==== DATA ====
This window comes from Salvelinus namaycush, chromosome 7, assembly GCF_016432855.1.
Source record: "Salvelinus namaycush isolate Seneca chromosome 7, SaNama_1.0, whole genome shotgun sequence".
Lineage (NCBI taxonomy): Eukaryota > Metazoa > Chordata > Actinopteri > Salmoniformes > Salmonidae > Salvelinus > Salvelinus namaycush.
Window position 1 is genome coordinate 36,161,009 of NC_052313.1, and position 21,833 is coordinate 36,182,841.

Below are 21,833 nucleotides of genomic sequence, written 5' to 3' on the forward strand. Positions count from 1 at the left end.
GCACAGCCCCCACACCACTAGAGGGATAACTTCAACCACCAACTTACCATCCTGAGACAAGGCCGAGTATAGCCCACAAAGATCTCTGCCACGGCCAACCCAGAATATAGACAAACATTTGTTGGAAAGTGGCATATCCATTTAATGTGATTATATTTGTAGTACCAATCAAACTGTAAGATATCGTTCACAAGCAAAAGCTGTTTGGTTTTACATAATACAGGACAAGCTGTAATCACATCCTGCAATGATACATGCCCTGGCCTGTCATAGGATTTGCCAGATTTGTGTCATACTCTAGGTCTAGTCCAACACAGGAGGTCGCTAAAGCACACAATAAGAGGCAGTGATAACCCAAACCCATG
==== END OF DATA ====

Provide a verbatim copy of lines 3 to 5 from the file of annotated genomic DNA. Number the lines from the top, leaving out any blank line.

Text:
Lineage (NCBI taxonomy): Eukaryota > Metazoa > Chordata > Actinopteri > Salmoniformes > Salmonidae > Salvelinus > Salvelinus namaycush.
Window position 1 is genome coordinate 36,161,009 of NC_052313.1, and position 21,833 is coordinate 36,182,841.

Below are 21,833 nucleotides of genomic sequence, written 5' to 3' on the forward strand. Positions count from 1 at the left end.